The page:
Termites are commonly regarded as one of the most destructive insect pests, yet its unknown side was recently revealed by a major new study published in the prestigious journal Science -- the collaborative research co-led by Dr Louise Ashton of the University of Hong Kong, with researchers from the University of Liverpool and the Natural History Museum, London, has discovered that termites actually help mitigate against the effects of drought in tropical rain forests. (2019-01-10)

Soil communities threatened by destruction, instability of Amazon forests
A meta-analysis of nearly 300 studies of soil biodiversity in Amazonian forests found that the abundance, biomass, richness and diversity of soil fauna and microbes were reduced following deforestation. (2019-05-24)

Matabele ants: Travelling faster with detours
Ants do not always take the shortest route when they are in a hurry. Their navigational system occasionally makes them take detours to speed up their journey. (2018-05-18)

Logging means ants, worms and other invertebrates lose rainforest dominance
Logging slashes the abundance of invertebrates like ants and earthworms but new research shows vertebrates can take up their roles in the ecosystem. (2015-04-13)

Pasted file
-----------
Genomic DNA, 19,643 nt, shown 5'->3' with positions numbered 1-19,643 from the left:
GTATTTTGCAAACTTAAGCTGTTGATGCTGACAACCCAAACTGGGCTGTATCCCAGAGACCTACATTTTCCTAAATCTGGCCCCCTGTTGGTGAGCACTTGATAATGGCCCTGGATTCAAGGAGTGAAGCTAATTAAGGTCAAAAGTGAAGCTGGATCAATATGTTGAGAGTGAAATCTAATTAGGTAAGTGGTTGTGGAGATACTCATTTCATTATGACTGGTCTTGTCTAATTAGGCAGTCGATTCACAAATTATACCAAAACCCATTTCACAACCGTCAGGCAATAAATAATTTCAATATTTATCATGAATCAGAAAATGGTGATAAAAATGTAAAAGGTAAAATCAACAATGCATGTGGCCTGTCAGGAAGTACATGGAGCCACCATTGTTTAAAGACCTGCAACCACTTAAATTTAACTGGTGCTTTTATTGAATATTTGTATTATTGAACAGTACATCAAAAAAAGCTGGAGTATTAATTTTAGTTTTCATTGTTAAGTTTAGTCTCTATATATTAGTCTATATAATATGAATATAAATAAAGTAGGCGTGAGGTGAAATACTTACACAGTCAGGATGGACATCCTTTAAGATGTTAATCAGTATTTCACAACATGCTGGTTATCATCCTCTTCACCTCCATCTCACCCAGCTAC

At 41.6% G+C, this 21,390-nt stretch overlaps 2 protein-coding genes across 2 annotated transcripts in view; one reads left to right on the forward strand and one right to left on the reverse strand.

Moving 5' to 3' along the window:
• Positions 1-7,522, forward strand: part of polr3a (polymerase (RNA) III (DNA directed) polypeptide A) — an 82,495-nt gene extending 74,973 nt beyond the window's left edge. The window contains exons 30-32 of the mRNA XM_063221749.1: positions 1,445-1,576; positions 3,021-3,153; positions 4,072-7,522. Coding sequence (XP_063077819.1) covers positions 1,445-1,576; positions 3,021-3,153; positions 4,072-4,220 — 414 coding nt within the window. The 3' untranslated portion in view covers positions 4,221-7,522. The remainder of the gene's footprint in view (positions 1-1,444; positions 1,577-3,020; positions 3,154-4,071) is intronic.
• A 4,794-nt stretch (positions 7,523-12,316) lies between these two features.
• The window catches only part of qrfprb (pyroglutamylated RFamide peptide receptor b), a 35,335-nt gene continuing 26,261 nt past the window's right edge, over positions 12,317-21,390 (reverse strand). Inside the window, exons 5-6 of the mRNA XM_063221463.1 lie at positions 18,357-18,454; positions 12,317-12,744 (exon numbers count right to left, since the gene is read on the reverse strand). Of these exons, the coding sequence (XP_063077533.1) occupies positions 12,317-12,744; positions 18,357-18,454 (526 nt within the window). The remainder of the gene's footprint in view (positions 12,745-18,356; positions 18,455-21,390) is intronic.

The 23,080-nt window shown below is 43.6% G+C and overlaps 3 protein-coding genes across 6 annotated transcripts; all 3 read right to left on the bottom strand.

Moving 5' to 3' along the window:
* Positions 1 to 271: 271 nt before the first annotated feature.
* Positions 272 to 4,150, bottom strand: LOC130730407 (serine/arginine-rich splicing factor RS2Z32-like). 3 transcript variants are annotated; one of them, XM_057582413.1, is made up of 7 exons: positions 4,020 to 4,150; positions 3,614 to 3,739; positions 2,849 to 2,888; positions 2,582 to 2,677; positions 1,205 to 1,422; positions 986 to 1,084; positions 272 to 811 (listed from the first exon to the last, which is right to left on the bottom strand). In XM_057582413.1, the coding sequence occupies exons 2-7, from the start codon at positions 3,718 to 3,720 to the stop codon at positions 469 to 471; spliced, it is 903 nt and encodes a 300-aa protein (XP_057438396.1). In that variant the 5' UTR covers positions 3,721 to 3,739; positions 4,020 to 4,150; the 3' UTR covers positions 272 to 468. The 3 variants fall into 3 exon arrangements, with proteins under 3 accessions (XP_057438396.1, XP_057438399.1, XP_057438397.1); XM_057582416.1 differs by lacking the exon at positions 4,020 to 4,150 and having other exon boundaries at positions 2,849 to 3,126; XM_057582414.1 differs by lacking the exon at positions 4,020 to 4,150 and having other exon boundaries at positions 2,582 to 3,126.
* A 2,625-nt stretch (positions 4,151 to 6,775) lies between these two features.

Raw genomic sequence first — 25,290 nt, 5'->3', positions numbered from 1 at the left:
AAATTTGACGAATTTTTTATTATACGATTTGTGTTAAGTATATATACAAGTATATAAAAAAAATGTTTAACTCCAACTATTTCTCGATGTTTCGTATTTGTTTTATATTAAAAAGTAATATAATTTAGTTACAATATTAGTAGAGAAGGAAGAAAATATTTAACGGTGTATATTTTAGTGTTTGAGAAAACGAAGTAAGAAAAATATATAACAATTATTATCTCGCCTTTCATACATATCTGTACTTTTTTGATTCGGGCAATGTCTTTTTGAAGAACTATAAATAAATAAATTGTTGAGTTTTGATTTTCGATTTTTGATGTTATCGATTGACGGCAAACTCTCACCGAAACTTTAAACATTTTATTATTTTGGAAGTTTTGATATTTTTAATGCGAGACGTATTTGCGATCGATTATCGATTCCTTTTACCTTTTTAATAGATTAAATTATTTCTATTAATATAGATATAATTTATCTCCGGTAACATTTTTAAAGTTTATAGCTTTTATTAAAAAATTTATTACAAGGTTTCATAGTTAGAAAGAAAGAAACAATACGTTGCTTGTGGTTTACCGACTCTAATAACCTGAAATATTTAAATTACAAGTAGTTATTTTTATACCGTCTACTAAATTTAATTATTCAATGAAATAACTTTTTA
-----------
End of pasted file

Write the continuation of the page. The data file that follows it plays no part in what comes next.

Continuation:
Human impacts erode behavioral diversity in chimpanzees
Much of the variation in the behavior among wild chimpanzee groups may be akin to 'cultural' variation in humans. Behavioral diversity is also a facet of biodiversity, but has not been considered as an additional concern until recently. Recent analysis revealed a strong and robust pattern -- chimpanzee behavioral diversity was reduced by 88 percent when human impact was highest compared to locations with the least human impact. (2019-03-07)

Researchers get to the bottom of fairy circles
Fairy circles are round gaps in arid grassland that are distributed very uniformly over the landscape and only occur along the Namib Desert in southern Africa and in parts of Australia. Scientists from the University of Göttingen, Australia and Israel have got to the bottom of this with soil investigations and drones. The results suggest Australian fairy circles were caused by processes like the weathering of the soil by heavy rainfall, extreme heat and evaporation. (2019-02-21)

Researchers look for dawn of human information sharing